Join Curt Frye for an in-depth discussion in this video Presenting Tableau operators and built-in functions, part of Tableau 9 Essential Training.
- One of the best aspects of the Tableau program is the selection of built-in functions and operators that let you create calculations quickly. In this movie, I will describe some of the more frequently used operators and built-in functions, and I hope it will save you time and help you gather important information about your business. The first operator is the +, that's used for addition. And one thing I should note, is that it's also for addition using dates. So for example, if you have a date, August 2nd, 2015, and you want to find out what would be 10 days beyond that, you would get August 12th, 2015, just by adding the number 10.
You could also use the + if you have text or string data to concatenate two values together. The - is used for subtraction and negation, and again, that works with dates as well. The * is used for multiplication. The / for division. And if you need to do modular division, which returns the remainder, then you use the %. So for example, five % two, or five mod two, would return one, which is the remainder.
You often see this used if you are packing cases of bottles, or perhaps cans of a product, and you want to know how many you'll have left over. The caret is used for exponents, so for example, two caret three, is two to the third power, or eight. And then you also have the usual series of comparison operators. == is used for identical to. The = tests for equality between values, it can also be used for assignment.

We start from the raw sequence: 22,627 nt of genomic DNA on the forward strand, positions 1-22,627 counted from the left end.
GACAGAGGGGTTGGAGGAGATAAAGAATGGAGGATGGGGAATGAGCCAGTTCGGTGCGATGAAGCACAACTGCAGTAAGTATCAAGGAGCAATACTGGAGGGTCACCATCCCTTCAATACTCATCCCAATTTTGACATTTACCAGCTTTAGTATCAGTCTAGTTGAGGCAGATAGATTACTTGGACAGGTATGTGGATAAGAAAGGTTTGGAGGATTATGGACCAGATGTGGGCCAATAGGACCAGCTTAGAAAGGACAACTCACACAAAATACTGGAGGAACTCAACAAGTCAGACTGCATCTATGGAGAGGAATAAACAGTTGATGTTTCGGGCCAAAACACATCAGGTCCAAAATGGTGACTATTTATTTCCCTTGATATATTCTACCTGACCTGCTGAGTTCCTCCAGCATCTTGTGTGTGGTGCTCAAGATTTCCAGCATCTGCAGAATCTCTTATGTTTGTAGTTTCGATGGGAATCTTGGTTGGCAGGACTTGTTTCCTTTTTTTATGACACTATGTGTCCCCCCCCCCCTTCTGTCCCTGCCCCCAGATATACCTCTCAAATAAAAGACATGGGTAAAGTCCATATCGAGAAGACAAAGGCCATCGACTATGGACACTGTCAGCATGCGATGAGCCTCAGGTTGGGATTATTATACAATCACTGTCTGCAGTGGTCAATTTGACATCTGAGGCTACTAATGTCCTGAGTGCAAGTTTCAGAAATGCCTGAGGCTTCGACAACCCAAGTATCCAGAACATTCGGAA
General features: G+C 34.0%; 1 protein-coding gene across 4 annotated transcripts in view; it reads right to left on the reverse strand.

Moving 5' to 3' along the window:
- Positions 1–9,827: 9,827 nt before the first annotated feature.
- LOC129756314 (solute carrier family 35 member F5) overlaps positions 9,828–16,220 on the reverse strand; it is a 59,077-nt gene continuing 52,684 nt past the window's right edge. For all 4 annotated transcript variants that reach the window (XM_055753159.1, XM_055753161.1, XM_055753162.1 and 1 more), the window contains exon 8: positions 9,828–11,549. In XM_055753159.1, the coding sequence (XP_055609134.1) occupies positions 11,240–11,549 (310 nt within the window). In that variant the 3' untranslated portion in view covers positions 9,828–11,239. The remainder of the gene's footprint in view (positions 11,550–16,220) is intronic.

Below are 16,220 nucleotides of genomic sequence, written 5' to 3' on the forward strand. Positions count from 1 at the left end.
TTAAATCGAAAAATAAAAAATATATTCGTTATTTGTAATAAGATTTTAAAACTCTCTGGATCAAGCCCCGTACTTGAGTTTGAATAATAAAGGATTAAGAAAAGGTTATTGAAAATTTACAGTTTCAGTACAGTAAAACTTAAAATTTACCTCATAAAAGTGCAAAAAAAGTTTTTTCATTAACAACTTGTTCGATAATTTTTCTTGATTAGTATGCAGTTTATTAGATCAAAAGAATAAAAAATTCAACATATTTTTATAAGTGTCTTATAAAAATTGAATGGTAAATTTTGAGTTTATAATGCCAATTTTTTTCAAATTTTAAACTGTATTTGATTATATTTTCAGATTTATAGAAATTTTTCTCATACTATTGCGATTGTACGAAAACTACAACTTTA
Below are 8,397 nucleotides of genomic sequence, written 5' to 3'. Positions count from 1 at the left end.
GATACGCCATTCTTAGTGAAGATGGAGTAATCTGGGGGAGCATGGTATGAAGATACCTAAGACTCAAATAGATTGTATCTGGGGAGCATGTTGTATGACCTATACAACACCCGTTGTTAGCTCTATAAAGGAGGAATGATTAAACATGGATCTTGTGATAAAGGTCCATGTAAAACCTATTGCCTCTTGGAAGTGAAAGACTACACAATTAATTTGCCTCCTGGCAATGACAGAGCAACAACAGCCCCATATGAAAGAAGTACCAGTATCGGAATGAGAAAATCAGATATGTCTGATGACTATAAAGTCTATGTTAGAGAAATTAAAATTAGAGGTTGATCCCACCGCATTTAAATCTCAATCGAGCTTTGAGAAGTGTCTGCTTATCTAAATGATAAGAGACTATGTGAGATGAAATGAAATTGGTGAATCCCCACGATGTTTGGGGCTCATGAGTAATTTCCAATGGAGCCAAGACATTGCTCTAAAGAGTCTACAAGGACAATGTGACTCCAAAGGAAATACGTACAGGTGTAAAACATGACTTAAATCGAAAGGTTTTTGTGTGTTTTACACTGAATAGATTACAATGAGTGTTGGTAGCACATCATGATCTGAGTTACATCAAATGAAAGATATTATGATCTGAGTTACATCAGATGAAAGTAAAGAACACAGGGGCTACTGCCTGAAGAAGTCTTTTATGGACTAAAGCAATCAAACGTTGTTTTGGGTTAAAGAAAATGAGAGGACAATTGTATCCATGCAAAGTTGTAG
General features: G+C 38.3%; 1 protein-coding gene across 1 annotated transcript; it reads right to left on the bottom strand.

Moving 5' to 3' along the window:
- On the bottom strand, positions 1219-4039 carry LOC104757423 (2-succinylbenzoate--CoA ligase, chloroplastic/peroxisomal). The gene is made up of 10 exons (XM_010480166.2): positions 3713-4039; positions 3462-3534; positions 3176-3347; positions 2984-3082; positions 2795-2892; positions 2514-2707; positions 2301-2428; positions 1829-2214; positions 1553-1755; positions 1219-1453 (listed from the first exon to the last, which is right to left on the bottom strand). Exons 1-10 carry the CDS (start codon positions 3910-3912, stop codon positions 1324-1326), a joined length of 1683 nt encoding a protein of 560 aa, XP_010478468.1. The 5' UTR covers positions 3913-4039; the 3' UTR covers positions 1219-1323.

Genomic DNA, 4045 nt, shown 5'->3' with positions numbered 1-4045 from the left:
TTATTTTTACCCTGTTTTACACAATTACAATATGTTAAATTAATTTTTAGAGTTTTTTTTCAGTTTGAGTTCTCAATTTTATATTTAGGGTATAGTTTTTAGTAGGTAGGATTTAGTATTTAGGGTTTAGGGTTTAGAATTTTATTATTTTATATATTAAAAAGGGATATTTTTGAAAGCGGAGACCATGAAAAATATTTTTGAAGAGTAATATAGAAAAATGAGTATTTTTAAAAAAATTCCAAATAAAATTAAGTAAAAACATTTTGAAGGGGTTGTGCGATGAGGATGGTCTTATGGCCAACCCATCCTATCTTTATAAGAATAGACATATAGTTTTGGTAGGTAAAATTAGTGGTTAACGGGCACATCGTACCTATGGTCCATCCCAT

Then you have the >, <, >=, or <= symbols, or operators. Not equal to, which is either the ! followed by an =, or a < followed by a >. And you also have three logical operators, AND, OR, and NOT. Now let's talk about some commonly used functions. The most common, and most common by far actually, is SUM, which finds the sum of a set of values.
Perhaps a field, perhaps a column from a table, and so on. Average finds the average, that's AVG. MIN and MAX find the smallest and largest values of a data set. So if you have the values one through 10, one would be the MIN, and 10 would be the MAX. STDEV, or standard deviation, finds the standard deviation of a set of values. If you're doing business analysis, perhaps of a process, and you want to know what the standard deviation is, you'll use standard deviation to measure variants in a process, perhaps if you're filling bottles, or if you have order fulfillment times, you can use the standard deviation to analyze the amount of variants in a process.
Next is ABS, which returns the absolute value, or distance from zero, of a number. So the absolute value of six would be six, where the absolute value of -5 would be five. CEILING rounds a number up to the next integer, so if you have 23.1, that would be rounded up to 24. And FLOOR rounds the number down to the previous integer, so if you had 23.9, that would be rounded down to 23.
And finally, you have ROUND, which has two arguments, a number, and then the number of decimal points. What that does is round a number up or down to a specified number of digits, and that includes digits after the decimal point. The ROUND function rounds the number up if the decimal value is 0.5 or greater, and down if it is less than 0.5. So for example, 25.5 would be rounded up to 26, and 25.49 would be rounded down. If you round to a number of decimals, say for example, you round 25.49 to the first decimal place, that would be rounded to 25.5.
This is just a quick look at the number of functions that are available to you. There are quite a few, so I encourage you to dig into the Help system and find the ones that you need for your analysis.
- Connecting to a data source
- Joining related data sources
- Creating visualizations
- Displaying the data underlying a workbook
- Creating custom calculations and fields
- Sorting and filtering data
- Adding crosstabs
- Creating heat maps, charts, and basic maps
- Building a dashboard